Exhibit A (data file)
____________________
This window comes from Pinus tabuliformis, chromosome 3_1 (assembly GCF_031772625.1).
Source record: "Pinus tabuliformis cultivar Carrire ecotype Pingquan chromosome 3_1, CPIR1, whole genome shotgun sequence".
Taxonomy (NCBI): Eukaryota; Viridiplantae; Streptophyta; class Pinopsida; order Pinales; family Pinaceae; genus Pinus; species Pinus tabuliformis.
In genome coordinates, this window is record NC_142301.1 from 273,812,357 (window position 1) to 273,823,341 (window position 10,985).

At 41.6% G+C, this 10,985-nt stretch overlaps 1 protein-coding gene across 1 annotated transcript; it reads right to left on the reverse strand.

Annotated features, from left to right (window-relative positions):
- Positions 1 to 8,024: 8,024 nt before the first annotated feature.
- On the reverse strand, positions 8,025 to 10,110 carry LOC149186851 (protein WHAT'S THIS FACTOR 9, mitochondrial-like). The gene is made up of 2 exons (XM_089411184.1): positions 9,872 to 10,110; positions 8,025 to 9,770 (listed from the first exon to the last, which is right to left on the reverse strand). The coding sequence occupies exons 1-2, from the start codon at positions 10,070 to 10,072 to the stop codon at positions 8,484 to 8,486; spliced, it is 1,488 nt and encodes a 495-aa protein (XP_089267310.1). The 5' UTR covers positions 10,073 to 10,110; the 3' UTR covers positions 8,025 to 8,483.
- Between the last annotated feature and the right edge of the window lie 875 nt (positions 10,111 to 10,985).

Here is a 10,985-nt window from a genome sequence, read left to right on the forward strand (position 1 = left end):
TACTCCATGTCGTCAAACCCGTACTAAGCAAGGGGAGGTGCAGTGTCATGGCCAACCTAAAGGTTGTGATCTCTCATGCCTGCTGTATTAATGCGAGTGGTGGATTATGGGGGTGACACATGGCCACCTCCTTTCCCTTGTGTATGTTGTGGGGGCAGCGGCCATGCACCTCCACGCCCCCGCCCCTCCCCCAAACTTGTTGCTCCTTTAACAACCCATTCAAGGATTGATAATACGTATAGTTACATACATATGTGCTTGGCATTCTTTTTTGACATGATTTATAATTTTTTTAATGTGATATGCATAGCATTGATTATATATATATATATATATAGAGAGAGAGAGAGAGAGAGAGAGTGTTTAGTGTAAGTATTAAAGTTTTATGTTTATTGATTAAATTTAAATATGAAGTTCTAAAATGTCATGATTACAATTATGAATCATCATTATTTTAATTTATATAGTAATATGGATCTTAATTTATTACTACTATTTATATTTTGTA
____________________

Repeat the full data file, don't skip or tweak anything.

This window comes from Pinus tabuliformis, chromosome 3_1 (assembly GCF_031772625.1).
Source record: "Pinus tabuliformis cultivar Carrire ecotype Pingquan chromosome 3_1, CPIR1, whole genome shotgun sequence".
Taxonomy (NCBI): Eukaryota; Viridiplantae; Streptophyta; class Pinopsida; order Pinales; family Pinaceae; genus Pinus; species Pinus tabuliformis.
In genome coordinates, this window is record NC_142301.1 from 273,812,357 (window position 1) to 273,823,341 (window position 10,985).

At 41.6% G+C, this 10,985-nt stretch overlaps 1 protein-coding gene across 1 annotated transcript; it reads right to left on the reverse strand.

Annotated features, from left to right (window-relative positions):
- Positions 1 to 8,024: 8,024 nt before the first annotated feature.
- On the reverse strand, positions 8,025 to 10,110 carry LOC149186851 (protein WHAT'S THIS FACTOR 9, mitochondrial-like). The gene is made up of 2 exons (XM_089411184.1): positions 9,872 to 10,110; positions 8,025 to 9,770 (listed from the first exon to the last, which is right to left on the reverse strand). The coding sequence occupies exons 1-2, from the start codon at positions 10,070 to 10,072 to the stop codon at positions 8,484 to 8,486; spliced, it is 1,488 nt and encodes a 495-aa protein (XP_089267310.1). The 5' UTR covers positions 10,073 to 10,110; the 3' UTR covers positions 8,025 to 8,483.
- Between the last annotated feature and the right edge of the window lie 875 nt (positions 10,111 to 10,985).

Here is a 10,985-nt window from a genome sequence, read left to right on the forward strand (position 1 = left end):
TACTCCATGTCGTCAAACCCGTACTAAGCAAGGGGAGGTGCAGTGTCATGGCCAACCTAAAGGTTGTGATCTCTCATGCCTGCTGTATTAATGCGAGTGGTGGATTATGGGGGTGACACATGGCCACCTCCTTTCCCTTGTGTATGTTGTGGGGGCAGCGGCCATGCACCTCCACGCCCCCGCCCCTCCCCCAAACTTGTTGCTCCTTTAACAACCCATTCAAGGATTGATAATACGTATAGTTACATACATATGTGCTTGGCATTCTTTTTTGACATGATTTATAATTTTTTTAATGTGATATGCATAGCATTGATTATATATATATATATATATAGAGAGAGAGAGAGAGAGAGAGAGTGTTTAGTGTAAGTATTAAAGTTTTATGTTTATTGATTAAATTTAAATATGAAGTTCTAAAATGTCATGATTACAATTATGAATCATCATTATTTTAATTTATATAGTAATATGGATCTTAATTTATTACTACTATTTATATTTTGTA